“Me pointing out the activities of George Soros is a matter of pointing out the facts, and there is no reason to refrain from the real truth,” he said. “I don’t think about George Soros as a Jew. I think about him as an operator, a leftist operator that’s been engaged in upsetting freedom and [being] more or less an enemy of conservatism.”

Four other House Republicans joined King and his wife on the trip to Poland, but none of the others traveled to Austria afterward.

“You sort of hope that a trip like this gives a better understanding to a parliamentarian,” Daniels said, “understanding that the connection between hate speech and hatred of any people or any nation leads directly to places like Auschwitz-Birkenau.”

From the Depths, he said, invites lawmakers from across the political spectrum, from the United States and other nations. Daniels said that he was not completely familiar with King’s views but added that his group did not condone “hate speech” from any politician.

“We’re against any kind of labeling of a group or anything of that kind,” he said. “So for us, we condemn hate speech, be it from the left or be it from the right or be it from the center. It’s all the same for us.”

[Austria turns sharply to the right in an election shaped by immigration]

King has met with Strache and another Freedom Party leader, Norbert Hofer, who narrowly lost a national election last year but now participates in the country’s governing coalition. They are among several far-right political figures that King has met with and promoted, including Dutch politician Geert Wilders and Marine Le Pen of France’s National Front.

Earlier this month, King endorsed a far-right candidate for Toronto mayor, Faith Goldy, who has promoted the idea that there is a “white genocide” underway. In June, King retweeted a message by Mark Collett, a self-described “Nazi sympathizer,” and refused to apologize after an uproar.

Full article:

Letter to the Editor: ‘We need someone who will truly work for us’

As a fourth generation livestock and grain farmer working the land my great-grandfather bought in 1921, I am greatly worried about the state of our farm economy. I’ve had the same inefficient representative in Steve King for 16 years. So far as I know, he’s done nothing for farmers.

We have fewer seed companies and buyers for our livestock because of mega mergers. My input costs are going up while corn and soybean prices are going down thanks to the Trump Administration’s failure to enforce the RFS and their boneheaded trade war with China. Meanwhile, many farms, factories and grain elevators can’t secure the workforce they need thanks to our outdated approach to immigration.

What has Steve King done to help us with any of this? Nothing! He isn’t on the Farm Bill conference committee anymore, and we remember his endorsement of Ted Cruz for president, the man who wants to destroy the ethanol industry to please his Big Oil backers.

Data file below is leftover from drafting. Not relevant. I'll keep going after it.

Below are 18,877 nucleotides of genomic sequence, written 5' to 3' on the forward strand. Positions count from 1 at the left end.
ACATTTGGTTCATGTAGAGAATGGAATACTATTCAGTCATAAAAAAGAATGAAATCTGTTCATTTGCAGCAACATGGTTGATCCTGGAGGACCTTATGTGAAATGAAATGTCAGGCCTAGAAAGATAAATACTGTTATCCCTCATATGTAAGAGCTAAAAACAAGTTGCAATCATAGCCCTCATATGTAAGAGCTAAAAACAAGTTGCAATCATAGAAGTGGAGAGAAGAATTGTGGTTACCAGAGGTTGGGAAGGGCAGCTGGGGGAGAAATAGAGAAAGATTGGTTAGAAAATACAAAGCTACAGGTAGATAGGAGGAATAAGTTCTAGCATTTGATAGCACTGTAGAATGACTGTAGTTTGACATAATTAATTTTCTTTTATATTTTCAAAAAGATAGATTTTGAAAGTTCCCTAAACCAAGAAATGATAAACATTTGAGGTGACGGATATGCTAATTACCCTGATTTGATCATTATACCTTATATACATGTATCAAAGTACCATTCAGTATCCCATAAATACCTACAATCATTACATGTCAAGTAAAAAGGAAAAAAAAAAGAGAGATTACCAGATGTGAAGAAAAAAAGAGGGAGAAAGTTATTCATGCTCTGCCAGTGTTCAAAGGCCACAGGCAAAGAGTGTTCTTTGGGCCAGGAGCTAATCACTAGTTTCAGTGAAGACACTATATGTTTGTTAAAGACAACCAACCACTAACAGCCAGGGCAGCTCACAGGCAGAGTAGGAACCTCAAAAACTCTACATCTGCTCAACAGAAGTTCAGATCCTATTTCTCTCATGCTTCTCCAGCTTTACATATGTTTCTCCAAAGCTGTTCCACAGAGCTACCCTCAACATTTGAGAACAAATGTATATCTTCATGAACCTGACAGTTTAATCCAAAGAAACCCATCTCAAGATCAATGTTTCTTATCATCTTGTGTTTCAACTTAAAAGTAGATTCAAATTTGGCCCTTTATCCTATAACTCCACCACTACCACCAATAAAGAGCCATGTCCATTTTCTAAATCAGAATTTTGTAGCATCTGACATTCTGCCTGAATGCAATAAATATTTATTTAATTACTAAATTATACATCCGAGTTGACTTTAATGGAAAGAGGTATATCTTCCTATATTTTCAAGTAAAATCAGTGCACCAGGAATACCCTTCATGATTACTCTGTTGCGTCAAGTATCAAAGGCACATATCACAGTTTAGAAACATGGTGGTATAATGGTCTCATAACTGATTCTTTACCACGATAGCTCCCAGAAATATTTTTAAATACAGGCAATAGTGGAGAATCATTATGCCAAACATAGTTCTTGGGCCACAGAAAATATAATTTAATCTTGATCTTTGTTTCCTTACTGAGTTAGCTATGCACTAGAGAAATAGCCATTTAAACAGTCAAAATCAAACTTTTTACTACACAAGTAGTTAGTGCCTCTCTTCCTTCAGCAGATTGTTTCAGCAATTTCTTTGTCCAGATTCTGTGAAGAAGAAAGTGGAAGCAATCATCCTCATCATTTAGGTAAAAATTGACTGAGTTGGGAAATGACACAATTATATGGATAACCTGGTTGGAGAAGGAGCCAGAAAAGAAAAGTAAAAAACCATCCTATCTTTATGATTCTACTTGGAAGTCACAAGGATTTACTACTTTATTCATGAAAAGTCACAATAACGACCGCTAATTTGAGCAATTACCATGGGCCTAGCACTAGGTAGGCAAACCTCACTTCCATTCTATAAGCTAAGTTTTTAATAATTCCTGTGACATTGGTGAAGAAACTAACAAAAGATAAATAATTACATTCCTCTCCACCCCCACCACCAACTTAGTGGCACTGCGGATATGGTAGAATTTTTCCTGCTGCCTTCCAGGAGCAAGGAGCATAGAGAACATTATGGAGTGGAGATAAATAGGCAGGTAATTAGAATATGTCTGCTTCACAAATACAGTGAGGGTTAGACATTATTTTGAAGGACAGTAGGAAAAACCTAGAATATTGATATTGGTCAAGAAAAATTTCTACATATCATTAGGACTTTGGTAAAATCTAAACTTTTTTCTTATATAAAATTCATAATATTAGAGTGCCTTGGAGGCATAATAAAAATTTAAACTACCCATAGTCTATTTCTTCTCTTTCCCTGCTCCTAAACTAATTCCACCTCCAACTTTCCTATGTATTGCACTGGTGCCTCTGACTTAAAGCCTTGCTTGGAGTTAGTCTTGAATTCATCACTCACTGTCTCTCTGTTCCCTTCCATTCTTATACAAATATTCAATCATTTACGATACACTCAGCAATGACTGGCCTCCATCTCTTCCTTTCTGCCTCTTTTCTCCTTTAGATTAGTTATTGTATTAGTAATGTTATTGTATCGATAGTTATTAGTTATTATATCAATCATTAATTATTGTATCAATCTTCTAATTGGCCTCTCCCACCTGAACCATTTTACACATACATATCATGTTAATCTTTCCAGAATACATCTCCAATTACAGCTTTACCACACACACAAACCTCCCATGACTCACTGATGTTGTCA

King’s extreme racist views have divided our state. Worst of all, he refuses to be held accountable because he can’t be bothered to do public events or town halls or debates where questions could be asked of his record. He definitely does not represent me!

I believe J.D. Scholten is the breath of fresh air we need. Like Senator Grassley, he’s committed to being accessible to all and doing town hall tours in every county. He is someone who will listen to everyone, who will put the interests of farmers and the people of Iowa first ahead of his own political agenda. I usually vote for the person, and J.D. Scholten is an informed and decent person. We need someone who will truly work for us in the U.S. Congress.

Full letter:

Iowans deserve better than King

To the editor:

FACT: White supremacists include KKK and neo-Nazis. Our federal congressman, Steve King, has promoted a well-known neo-Nazi, Mark Collett, on Twitter. My three uncles: Donald, Marion and Loren, fought Nazis in WWII.

Donald received a Silver Star for saving two men caught in a crossfire, and Marion received a Purple Heart when he and his fellow machine-gunners were bombed from a second-story position into the basement. They were both on Omaha Beach on D-Day and also in the Battle of the Bulge. Loren fought in a string of islands in the Pacific.

If you guess that I am outraged when my congressman ENDORSES a neo-Nazi, you would be CORRECT!

Iowans deserve better than King. Please elect J.D. Scholten to Congress. He understands Iowans and will WORK for ALL of us!

Marjorie Franks

Fort Dodge

Full letter:

Sen. Bernie Sanders Rallies In Sioux City To Flip Iowa’s 4th Congressional District

Sen. Bernie Sanders of Vermont has been traveling the country to rally for candidates he says could make a difference. One of those candidates he believes in is J.D. Scholten, the Democrat running to represent Iowa’s 4th Congressional District.

Sanders told a crowd at Morningside College in Sioux City that a mere one or two districts could determine whether Democrats or Republicans take control of the House.